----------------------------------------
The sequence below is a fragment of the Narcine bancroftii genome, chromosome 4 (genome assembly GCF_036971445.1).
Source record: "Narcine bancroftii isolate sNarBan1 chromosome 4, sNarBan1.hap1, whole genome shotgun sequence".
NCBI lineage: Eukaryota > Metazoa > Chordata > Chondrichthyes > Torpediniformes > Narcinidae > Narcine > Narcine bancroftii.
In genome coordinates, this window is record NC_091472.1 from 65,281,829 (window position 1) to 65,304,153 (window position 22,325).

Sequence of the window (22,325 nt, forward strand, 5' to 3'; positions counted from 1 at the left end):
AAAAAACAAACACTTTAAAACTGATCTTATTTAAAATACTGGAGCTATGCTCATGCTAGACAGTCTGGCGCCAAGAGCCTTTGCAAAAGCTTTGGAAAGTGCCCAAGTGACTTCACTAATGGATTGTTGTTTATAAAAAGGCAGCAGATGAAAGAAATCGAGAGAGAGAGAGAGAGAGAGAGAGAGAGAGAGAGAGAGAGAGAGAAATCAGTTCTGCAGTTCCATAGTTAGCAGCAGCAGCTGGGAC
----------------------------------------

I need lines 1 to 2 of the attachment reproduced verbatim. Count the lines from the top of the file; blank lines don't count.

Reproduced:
The sequence below is a fragment of the Narcine bancroftii genome, chromosome 4 (genome assembly GCF_036971445.1).
Source record: "Narcine bancroftii isolate sNarBan1 chromosome 4, sNarBan1.hap1, whole genome shotgun sequence".